202 can be applied to paper patterns or templates of any kind, and will adhere to many surfaces, including wood. It is used by wood hobbyists to hold patterns in place while cutting. The pattern may be removed and used several times. Apply additional

202 after several uses. The adhesive begins to dissipate when exposed to air, and will be completely gone within 24 to 48 hours.

It is stainless, spotless, does not gum scissors, saws, or needles, contains no CFC’s and is acid free.


Permanent Repositionable

Craft Adhesive

Think of this as “sticky note” spray. The adhesive is sprayed onto the back of fabric or paper. The adhesive remains permanently affixed to that object. This fabric or paper can then be applied to another surface and removed or repositioned as needed; the adhesive will not transfer onto other surfaces.

404 is great for crafters and scrap bookers. Since it is acid free, it can be applied to the backs of photographs. The photographs will remain in place until they are removed. It is acid free and contains no



Spray on Fusible Web

Available exclusively from Oklahoma Embroidery

Supply and Design, 606 is a permanent spray used to make any fabric or stabilizer an “iron-on.” Applied to the wrong side of the fabric to be fused, 606 spray allows you to create iron-on stabilizers or appliqués.

Spray several light coats onto the back of the surface. The more coats, the stronger the bond will be when fused in place. The appliqué should be satin stitched or edge stitched to securely hold it in place for laundering. 606 is acid free and contains no



Fabric Protector

Fabric Shield is used to protect fabrics from dust and dirt, spills, grease and oil; it is water repellent. Spray surface to be treated from about 6” away. Fabric

Shield can be laundered and drycleaned. It is acid free, and contains no CFC’s. As with any aerosol container, care should be taken to keep cans from extremely high temperatures.


Check this page in each issue of Through The

Needle to sharpen your


software skills

Pattern Outlines


O ne of the special features of the artista Embroidery Software is the collection of Pattern Outlines. Choose from 175 different outlines and use them to replace existing outlines, add decorative borders and accents, create decorative stitch appliques, and add texture to backgrounds. The Designer level of artista software adds the ability to create one’s own pattern outlines.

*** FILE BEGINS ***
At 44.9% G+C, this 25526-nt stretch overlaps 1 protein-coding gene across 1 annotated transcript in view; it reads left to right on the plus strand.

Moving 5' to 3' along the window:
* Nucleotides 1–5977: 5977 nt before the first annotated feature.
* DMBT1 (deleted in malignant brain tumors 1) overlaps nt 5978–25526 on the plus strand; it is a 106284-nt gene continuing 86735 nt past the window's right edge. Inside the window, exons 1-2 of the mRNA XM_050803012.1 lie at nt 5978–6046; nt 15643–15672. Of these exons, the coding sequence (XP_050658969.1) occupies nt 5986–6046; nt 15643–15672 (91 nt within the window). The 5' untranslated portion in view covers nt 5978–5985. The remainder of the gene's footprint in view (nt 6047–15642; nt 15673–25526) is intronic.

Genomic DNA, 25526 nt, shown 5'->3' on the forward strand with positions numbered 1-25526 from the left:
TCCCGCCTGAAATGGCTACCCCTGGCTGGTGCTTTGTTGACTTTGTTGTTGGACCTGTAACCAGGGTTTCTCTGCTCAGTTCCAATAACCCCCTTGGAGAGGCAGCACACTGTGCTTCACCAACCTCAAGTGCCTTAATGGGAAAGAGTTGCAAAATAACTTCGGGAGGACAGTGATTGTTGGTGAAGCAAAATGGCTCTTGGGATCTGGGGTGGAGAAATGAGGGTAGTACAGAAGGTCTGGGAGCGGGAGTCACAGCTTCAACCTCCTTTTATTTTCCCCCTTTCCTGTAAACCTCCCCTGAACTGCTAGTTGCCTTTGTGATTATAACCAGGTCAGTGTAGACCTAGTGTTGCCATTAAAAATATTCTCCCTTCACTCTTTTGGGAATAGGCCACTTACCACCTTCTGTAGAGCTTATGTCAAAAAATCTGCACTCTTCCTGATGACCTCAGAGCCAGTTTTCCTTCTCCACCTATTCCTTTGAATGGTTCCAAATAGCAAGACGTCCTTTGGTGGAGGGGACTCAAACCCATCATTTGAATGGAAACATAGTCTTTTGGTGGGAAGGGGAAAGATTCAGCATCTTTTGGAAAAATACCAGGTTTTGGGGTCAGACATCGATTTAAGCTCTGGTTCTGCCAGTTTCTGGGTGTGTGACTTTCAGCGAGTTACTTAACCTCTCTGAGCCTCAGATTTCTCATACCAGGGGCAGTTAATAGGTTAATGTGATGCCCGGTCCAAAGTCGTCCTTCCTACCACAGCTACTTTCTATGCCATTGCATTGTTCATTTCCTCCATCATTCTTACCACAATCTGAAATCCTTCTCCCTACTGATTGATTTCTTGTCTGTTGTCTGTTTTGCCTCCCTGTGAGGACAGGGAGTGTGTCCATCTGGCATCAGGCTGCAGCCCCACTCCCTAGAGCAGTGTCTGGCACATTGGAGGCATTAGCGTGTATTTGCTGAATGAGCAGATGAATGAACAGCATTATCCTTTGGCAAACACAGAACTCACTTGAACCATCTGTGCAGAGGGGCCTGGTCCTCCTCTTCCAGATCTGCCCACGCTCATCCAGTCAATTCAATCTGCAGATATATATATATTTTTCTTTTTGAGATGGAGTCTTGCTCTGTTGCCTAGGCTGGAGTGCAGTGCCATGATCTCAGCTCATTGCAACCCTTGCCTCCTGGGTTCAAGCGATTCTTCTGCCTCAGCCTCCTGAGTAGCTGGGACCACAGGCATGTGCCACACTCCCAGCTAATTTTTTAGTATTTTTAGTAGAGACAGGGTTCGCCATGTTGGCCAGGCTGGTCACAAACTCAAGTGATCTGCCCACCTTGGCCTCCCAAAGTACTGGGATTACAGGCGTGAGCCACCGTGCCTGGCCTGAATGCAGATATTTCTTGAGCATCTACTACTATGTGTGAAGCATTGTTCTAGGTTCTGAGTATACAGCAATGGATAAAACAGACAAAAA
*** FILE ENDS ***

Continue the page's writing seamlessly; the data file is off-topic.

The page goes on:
Selecting Pattern Outlines Creating Pattern Outlines

T he 175 options of preprogrammed Pattern Outlines are available on any level of artista software and can be manipulated as described below. To use one of the Pattern Outlines, draw any shape using the appropriate tool. Next, select the Outline option at the lower left of the screen; select the Pattern option. To change the pattern, go to the Object Properties box under Settings. The

Outline Stitch tab has the choices divided into 10 categories.

F or ultimate design freedom, create your own unique pattern outline. A pattern outline can be created with a single straight stitch or with satin stitching. The pattern below was created using the artista Designer Software.

Manipulating Pattern Outlines

T he easiest way to manipulate a pattern outline is by altering the size. This is done in the Object Properties box. By changing the Size and Spacing it is possible to enlarge or reduce the pattern. If you are a more visual person, then use the resizing arrows in the Reshape Object view.

Another form of pattern outline manipulation is achieved using the diamonds above each segment of the pattern outline. Using the

Reshape Object tool, click and drag the patterns to respace along the baseline. Notice the black squares on each end of the baseline.

By clicking and dragging the boxes, the line can be increased or decreased in length, creating a better fitting pattern outline for a prescribed shape or distance.